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Time to change the leadership


Minnis obstructed and Courtneydid too little to counteract her tactics

Not annual sessions, not a nonpartisan assembly ' no, not even duct tape. None of those would offer as quick a fix for what ails the Oregon Legislature as one other: replacing the body's leadership.

Karen Minnis, a household name this legislative season and not in a good way, and Peter Courtney need to go.

Minnis, in her third session as House speaker, distinguised herself mainly through her ability to confuse, block and delay. Senate President Courtney, the longest serving member of the Legislature and Senate president since 2003, simply seems unwilling to push anymore.

The result: a Legislature unable to get done most of what it wanted.

With more money in hand than in several years, it inked a schools budget but left unaddressed the structural problems with how schools are funded. It ducked a decision on civil unions legislation. It avoided resolving any of the property rights issues plaguing Measure 37.

Minnis was often the architect of the trouble. When Senate members of a joint committee responsible for reaching a budget deal didn't go where she wanted in May, she took the House members and formed a separate committee. When senators didn't move fast enough later in the session, she let the House out for two three-day breaks, slowing all legislation. She refused to let a Senate-backed civil unions bill be heard, saying Oregonians had already spoken on same-sex unions when they voted last year against gay marriage. Other bills she didn't like piled up on her desk.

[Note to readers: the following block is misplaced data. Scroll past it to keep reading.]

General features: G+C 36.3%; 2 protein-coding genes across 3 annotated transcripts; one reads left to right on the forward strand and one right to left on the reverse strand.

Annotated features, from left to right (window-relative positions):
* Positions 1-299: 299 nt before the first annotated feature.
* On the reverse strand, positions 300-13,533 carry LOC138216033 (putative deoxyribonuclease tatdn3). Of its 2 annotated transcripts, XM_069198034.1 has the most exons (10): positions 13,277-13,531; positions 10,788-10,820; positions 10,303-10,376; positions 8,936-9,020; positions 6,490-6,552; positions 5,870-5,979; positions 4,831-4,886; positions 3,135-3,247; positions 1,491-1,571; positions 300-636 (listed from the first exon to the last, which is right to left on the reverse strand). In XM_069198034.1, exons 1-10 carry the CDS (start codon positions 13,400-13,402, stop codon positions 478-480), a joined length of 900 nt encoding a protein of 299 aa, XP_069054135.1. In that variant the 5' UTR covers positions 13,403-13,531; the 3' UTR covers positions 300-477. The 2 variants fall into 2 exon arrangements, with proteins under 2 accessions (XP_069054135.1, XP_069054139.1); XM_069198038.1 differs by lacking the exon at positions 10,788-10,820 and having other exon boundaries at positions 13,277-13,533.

— Courtney, a 24-year member of the assembly, clearly knows there's a problem. He's behind the new Public Commission on the Oregon Legislature, the group that will meet between now and the end of next year to recommend structural changes to the body.

But if Courtney sees the problem, the last seven months don't show he's done much about it. His party, the Democrats, had control of both the Senate and the governor's office and should have been able to direct the show pretty much as they wanted. Instead they let Minnis run loose.

Minnis and Courtney, of course, haven't spent the last seven months alone in the Capitol building. They had help making this session what it was, or wasn't.

But the leaders, whose role it is to determine bills' futures, mediate disputes and generally keep the boat afloat, have a bigger responsibility than anyone else not to slow or twist or confuse the process.

They're supposed to lead.

A, B, C ... F?

It's grading season ' no, not at schools but for the Oregon Legislature. Now that the session is through, it seems everybody wants to measure it.

Southern Oregon's own Sen. Alan Bates, for example, gives the Legislature a C-plus overall this session but the Southern Oregon delegation an A-plus.

We might not go that far, but there's no question the region's legislators did a lot of good in tough surroundings this year.

Topping the list? Securing &

36;3 million in state funding and millions more in bonding authority for a building to house a Medford education center shared by Rogue Community College and Southern Oregon University.

We could have done much worse.